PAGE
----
Senate FAA Bill Keeps Air Traffic Controllers Public, Emphasizes Safety
June 25, 2017
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  • A new Senate bill is underway to reauthorize funding and operations for the Federal Aviation Administration (FAA). Sponsored by South Dakota Senator John Thune (R), the Federal Aviation Administration Reauthorization bill currently in the U.S. Senate isn’t expected to privatize Air Traffic Controllers (ATC), which was reported by some media outlets reported. The current law is set to expire in September. The Senate is working on longer-term plans that will solve some issues impacting U.S. aviation, Flying Magazine reported.

    The House of Representatives introduced a bill last week, the 21st Century Aviation Innovation, Reform and Reauthorization Act, which did include privatizing air traffic control (ATC). The Senate bill will not privatize ATC personnel and “focuses on enhancing safety,” Senator Thune announced Friday. Some of the reforms suggested in the Senate legislation are safety-oriented and are inspired by the United Airlines scandal involving passenger Dr. David Dao, as well as other incidents that have made headlines, according to Flying Magazine.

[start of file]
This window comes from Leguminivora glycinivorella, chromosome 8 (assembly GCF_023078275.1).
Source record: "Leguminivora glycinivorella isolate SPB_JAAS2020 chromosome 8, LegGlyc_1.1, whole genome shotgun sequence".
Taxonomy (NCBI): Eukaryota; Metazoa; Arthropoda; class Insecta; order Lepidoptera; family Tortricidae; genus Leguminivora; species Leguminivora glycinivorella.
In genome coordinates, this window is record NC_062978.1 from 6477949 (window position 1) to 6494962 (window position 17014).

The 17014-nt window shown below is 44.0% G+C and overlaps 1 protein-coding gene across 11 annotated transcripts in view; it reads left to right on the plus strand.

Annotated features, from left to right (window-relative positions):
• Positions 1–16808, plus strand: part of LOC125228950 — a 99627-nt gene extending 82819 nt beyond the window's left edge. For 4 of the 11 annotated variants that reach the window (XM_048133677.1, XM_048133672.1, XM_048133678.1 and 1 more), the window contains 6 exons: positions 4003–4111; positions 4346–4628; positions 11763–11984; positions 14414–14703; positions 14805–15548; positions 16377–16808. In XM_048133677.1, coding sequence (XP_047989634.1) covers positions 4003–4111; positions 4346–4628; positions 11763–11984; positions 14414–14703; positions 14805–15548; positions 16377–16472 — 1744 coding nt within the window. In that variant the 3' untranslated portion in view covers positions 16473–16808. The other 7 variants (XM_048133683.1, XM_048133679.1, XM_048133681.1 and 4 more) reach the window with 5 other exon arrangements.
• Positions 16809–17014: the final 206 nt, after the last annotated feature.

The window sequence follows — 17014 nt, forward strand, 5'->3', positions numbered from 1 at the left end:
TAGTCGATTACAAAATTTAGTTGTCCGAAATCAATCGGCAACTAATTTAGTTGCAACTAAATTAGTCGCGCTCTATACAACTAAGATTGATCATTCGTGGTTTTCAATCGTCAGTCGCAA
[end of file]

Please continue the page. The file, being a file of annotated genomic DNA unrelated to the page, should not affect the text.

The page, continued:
The AOPA, which is the largest association of pilots and aviation enthusiasts, has endorsed the Senate bill proposed by Thune. Other associations, including the EAA, NBAA and NATA also support the Senate legislation, largely because it will not privatize air traffic control services. Another popular provision of the bill makes general aviation an “equal partner” in the air transportation system, EAA CEO and Chairman Jack Pelton told Flying Magazine. General aviation airports are small regional and commuter airports which are often overlooked in aviation legislation. 

    The legislation is regarded as bipartisan in Congress. The two sponsors are John Thune (R-SD) and Bill Nelson (D-FL) who both developed the bill along with the rest of the Senate Commerce committee members. Various pilot and aviation industry associations contributed to drafting the legislation, intended to make the Federal Aviation Administration (FAA) a more effective and efficient organization serving passengers and carriers. More than 11,000 aviation organization have endorsed the legislation through the NBAA, one of the associations that contributed to the bill. Additional provisions in the bill will help rural airports and carriers.